This article explores quality assurance issues that are likely to arise related to limited-service rural hospitals, an institutional alternative to existing rural hospitals. In exploring these issues, we use as an example, the Montana Medical Assistance Facility, a limited-service rural hospital model about to be implemented by the Health Care Financing Administration as a demonstration. While such medical assistance facilities will need to meet licensure and certification requirements, it is not reasonable to expect them to meet regulations that are designed for large hospitals. Also, because of their limited resources, medical assistance facilities will likely need outside help from a larger institution to perform quality assurance activities, particularly peer review activities. A key challenge for the medical assistance facility will be to define the nature of this relationship, while retaining ultimate responsibility for quality of patient care. Assuring quality of care is a particularly important issue for medical assistance facilities since community acceptance and financial viability will depend critically on establishing a record for quality of care that is at least comparable to existing small, rural hospitals.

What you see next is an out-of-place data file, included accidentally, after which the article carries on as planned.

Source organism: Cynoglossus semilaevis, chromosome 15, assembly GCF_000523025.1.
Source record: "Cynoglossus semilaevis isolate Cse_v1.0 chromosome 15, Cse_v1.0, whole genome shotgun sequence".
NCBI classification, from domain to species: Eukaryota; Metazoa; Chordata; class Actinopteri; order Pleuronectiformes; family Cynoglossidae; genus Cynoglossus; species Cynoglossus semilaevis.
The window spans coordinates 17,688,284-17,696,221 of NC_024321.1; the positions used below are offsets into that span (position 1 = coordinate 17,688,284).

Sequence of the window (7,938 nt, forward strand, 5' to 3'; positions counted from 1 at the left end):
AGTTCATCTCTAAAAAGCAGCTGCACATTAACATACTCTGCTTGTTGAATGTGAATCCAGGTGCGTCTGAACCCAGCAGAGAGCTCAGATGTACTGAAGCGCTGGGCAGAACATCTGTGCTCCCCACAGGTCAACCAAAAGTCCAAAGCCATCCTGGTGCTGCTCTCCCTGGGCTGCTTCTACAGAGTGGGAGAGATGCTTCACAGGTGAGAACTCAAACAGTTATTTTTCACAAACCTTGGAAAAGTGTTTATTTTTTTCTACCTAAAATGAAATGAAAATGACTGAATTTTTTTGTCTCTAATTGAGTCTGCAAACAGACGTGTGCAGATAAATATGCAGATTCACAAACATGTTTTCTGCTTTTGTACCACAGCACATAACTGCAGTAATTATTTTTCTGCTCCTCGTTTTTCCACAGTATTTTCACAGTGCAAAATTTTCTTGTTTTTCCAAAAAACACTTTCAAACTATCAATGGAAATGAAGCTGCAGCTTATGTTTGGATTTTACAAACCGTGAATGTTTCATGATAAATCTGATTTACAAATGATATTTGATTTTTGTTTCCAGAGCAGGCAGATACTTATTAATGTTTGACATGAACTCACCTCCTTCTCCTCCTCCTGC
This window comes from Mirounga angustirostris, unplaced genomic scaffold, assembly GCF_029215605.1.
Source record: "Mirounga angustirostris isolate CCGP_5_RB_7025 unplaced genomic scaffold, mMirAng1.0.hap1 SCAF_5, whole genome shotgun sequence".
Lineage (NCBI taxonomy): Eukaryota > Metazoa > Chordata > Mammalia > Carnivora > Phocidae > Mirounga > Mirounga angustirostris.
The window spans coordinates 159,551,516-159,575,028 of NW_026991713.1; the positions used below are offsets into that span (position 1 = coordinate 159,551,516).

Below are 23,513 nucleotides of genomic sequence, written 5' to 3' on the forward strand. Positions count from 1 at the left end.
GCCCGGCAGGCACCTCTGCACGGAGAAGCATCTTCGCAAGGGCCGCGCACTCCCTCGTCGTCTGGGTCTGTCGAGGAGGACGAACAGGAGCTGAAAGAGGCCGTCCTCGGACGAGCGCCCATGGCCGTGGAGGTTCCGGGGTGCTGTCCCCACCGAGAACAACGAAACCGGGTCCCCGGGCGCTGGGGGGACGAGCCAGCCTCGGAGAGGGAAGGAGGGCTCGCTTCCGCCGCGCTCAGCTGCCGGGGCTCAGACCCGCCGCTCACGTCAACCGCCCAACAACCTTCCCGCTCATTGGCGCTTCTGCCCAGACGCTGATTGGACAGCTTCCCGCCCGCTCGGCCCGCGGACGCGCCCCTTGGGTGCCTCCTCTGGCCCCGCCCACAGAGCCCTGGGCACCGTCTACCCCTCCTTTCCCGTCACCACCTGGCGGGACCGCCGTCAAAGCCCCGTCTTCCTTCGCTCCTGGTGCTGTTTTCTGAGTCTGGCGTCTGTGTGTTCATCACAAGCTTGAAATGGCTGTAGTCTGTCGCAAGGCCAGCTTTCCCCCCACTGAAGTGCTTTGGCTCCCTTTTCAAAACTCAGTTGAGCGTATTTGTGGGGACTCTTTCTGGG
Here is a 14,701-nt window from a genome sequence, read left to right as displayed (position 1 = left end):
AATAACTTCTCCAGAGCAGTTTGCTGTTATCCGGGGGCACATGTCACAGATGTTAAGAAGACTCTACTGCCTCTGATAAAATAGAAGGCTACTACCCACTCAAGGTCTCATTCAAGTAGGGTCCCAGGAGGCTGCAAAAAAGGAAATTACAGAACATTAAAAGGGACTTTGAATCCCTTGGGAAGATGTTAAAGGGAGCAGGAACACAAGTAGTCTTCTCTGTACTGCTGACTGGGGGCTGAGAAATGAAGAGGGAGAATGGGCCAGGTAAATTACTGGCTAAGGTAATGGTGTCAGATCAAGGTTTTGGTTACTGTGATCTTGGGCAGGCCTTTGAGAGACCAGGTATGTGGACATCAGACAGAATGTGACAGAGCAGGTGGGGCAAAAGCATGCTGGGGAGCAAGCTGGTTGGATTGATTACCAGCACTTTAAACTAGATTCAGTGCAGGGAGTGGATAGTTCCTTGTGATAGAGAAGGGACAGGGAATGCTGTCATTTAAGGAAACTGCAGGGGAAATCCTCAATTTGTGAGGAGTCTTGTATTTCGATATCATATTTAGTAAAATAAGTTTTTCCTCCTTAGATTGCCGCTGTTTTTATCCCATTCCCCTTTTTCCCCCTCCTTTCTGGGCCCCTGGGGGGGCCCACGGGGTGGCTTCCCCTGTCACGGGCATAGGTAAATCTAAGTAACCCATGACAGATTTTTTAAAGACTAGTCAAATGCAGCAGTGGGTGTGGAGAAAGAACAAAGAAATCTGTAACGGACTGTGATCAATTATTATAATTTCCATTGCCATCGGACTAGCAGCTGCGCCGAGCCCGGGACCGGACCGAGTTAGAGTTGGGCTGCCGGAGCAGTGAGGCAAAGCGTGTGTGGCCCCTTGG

|Original language||English (US)|
|Number of pages||9|
|Journal||Quality assurance and utilization review : official journal of the American College of Utilization Review Physicians|
|State||Published - 1991|